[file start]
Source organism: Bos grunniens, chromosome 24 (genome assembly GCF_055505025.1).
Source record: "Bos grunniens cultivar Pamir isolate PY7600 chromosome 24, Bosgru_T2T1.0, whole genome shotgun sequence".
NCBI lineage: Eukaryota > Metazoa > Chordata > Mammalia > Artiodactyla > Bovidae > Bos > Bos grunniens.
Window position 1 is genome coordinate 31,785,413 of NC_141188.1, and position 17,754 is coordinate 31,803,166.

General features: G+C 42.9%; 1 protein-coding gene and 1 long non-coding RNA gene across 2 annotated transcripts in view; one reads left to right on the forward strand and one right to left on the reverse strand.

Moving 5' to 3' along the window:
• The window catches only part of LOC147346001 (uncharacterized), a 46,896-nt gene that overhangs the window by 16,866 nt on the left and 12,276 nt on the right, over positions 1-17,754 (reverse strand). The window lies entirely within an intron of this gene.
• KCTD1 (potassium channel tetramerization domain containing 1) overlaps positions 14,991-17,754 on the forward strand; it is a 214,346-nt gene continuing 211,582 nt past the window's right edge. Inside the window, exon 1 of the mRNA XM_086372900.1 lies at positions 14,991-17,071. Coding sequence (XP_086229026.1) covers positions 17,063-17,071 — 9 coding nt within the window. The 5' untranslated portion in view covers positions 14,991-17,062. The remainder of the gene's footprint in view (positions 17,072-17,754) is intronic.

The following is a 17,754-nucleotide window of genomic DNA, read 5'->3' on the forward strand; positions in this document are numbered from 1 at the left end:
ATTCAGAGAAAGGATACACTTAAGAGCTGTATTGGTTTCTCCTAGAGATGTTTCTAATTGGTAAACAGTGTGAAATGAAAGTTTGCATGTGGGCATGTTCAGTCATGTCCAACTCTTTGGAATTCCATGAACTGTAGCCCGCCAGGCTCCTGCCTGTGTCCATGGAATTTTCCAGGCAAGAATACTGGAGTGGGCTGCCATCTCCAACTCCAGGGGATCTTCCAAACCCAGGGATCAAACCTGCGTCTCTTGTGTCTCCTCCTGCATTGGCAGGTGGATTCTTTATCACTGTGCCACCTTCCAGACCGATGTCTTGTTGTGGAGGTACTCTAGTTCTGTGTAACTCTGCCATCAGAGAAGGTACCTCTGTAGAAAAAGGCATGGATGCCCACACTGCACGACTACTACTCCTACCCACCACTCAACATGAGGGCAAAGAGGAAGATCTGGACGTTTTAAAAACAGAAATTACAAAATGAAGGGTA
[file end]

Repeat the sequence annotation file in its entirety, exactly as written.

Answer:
Source organism: Bos grunniens, chromosome 24 (genome assembly GCF_055505025.1).
Source record: "Bos grunniens cultivar Pamir isolate PY7600 chromosome 24, Bosgru_T2T1.0, whole genome shotgun sequence".
NCBI lineage: Eukaryota > Metazoa > Chordata > Mammalia > Artiodactyla > Bovidae > Bos > Bos grunniens.
Window position 1 is genome coordinate 31,785,413 of NC_141188.1, and position 17,754 is coordinate 31,803,166.

General features: G+C 42.9%; 1 protein-coding gene and 1 long non-coding RNA gene across 2 annotated transcripts in view; one reads left to right on the forward strand and one right to left on the reverse strand.

Moving 5' to 3' along the window:
• The window catches only part of LOC147346001 (uncharacterized), a 46,896-nt gene that overhangs the window by 16,866 nt on the left and 12,276 nt on the right, over positions 1-17,754 (reverse strand). The window lies entirely within an intron of this gene.
• KCTD1 (potassium channel tetramerization domain containing 1) overlaps positions 14,991-17,754 on the forward strand; it is a 214,346-nt gene continuing 211,582 nt past the window's right edge. Inside the window, exon 1 of the mRNA XM_086372900.1 lies at positions 14,991-17,071. Coding sequence (XP_086229026.1) covers positions 17,063-17,071 — 9 coding nt within the window. The 5' untranslated portion in view covers positions 14,991-17,062. The remainder of the gene's footprint in view (positions 17,072-17,754) is intronic.

The following is a 17,754-nucleotide window of genomic DNA, read 5'->3' on the forward strand; positions in this document are numbered from 1 at the left end:
ATTCAGAGAAAGGATACACTTAAGAGCTGTATTGGTTTCTCCTAGAGATGTTTCTAATTGGTAAACAGTGTGAAATGAAAGTTTGCATGTGGGCATGTTCAGTCATGTCCAACTCTTTGGAATTCCATGAACTGTAGCCCGCCAGGCTCCTGCCTGTGTCCATGGAATTTTCCAGGCAAGAATACTGGAGTGGGCTGCCATCTCCAACTCCAGGGGATCTTCCAAACCCAGGGATCAAACCTGCGTCTCTTGTGTCTCCTCCTGCATTGGCAGGTGGATTCTTTATCACTGTGCCACCTTCCAGACCGATGTCTTGTTGTGGAGGTACTCTAGTTCTGTGTAACTCTGCCATCAGAGAAGGTACCTCTGTAGAAAAAGGCATGGATGCCCACACTGCACGACTACTACTCCTACCCACCACTCAACATGAGGGCAAAGAGGAAGATCTGGACGTTTTAAAAACAGAAATTACAAAATGAAGGGTA